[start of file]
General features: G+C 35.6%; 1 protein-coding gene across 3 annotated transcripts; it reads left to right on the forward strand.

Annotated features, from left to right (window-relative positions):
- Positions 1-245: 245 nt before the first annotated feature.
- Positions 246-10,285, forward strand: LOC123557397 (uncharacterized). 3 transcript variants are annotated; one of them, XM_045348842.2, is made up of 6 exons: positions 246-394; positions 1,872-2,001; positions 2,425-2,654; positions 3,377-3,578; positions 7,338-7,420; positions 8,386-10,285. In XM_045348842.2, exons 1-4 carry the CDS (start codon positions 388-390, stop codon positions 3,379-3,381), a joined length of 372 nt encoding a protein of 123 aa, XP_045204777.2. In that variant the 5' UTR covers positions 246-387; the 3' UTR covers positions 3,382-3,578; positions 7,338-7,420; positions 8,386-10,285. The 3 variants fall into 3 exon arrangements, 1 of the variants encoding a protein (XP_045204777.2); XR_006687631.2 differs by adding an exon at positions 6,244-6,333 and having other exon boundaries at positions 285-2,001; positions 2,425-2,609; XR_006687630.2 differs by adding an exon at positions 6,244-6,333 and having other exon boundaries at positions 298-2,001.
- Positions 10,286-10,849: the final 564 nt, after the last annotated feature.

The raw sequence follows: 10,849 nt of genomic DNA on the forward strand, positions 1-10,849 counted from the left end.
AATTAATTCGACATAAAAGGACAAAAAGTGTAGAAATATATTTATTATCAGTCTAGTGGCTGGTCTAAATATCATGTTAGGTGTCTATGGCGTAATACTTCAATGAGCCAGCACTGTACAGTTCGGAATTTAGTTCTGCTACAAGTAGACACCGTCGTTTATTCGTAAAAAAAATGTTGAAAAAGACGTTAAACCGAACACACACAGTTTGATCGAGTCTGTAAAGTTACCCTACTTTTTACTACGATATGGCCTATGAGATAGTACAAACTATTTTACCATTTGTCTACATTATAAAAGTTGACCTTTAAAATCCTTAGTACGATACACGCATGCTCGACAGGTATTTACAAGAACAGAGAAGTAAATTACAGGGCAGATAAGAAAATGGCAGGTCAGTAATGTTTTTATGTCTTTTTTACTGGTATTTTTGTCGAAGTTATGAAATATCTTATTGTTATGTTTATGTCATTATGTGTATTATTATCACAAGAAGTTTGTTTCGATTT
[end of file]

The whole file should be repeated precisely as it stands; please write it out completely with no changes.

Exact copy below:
General features: G+C 35.6%; 1 protein-coding gene across 3 annotated transcripts; it reads left to right on the forward strand.

Annotated features, from left to right (window-relative positions):
- Positions 1-245: 245 nt before the first annotated feature.
- Positions 246-10,285, forward strand: LOC123557397 (uncharacterized). 3 transcript variants are annotated; one of them, XM_045348842.2, is made up of 6 exons: positions 246-394; positions 1,872-2,001; positions 2,425-2,654; positions 3,377-3,578; positions 7,338-7,420; positions 8,386-10,285. In XM_045348842.2, exons 1-4 carry the CDS (start codon positions 388-390, stop codon positions 3,379-3,381), a joined length of 372 nt encoding a protein of 123 aa, XP_045204777.2. In that variant the 5' UTR covers positions 246-387; the 3' UTR covers positions 3,382-3,578; positions 7,338-7,420; positions 8,386-10,285. The 3 variants fall into 3 exon arrangements, 1 of the variants encoding a protein (XP_045204777.2); XR_006687631.2 differs by adding an exon at positions 6,244-6,333 and having other exon boundaries at positions 285-2,001; positions 2,425-2,609; XR_006687630.2 differs by adding an exon at positions 6,244-6,333 and having other exon boundaries at positions 298-2,001.
- Positions 10,286-10,849: the final 564 nt, after the last annotated feature.

The raw sequence follows: 10,849 nt of genomic DNA on the forward strand, positions 1-10,849 counted from the left end.
AATTAATTCGACATAAAAGGACAAAAAGTGTAGAAATATATTTATTATCAGTCTAGTGGCTGGTCTAAATATCATGTTAGGTGTCTATGGCGTAATACTTCAATGAGCCAGCACTGTACAGTTCGGAATTTAGTTCTGCTACAAGTAGACACCGTCGTTTATTCGTAAAAAAAATGTTGAAAAAGACGTTAAACCGAACACACACAGTTTGATCGAGTCTGTAAAGTTACCCTACTTTTTACTACGATATGGCCTATGAGATAGTACAAACTATTTTACCATTTGTCTACATTATAAAAGTTGACCTTTAAAATCCTTAGTACGATACACGCATGCTCGACAGGTATTTACAAGAACAGAGAAGTAAATTACAGGGCAGATAAGAAAATGGCAGGTCAGTAATGTTTTTATGTCTTTTTTACTGGTATTTTTGTCGAAGTTATGAAATATCTTATTGTTATGTTTATGTCATTATGTGTATTATTATCACAAGAAGTTTGTTTCGATTT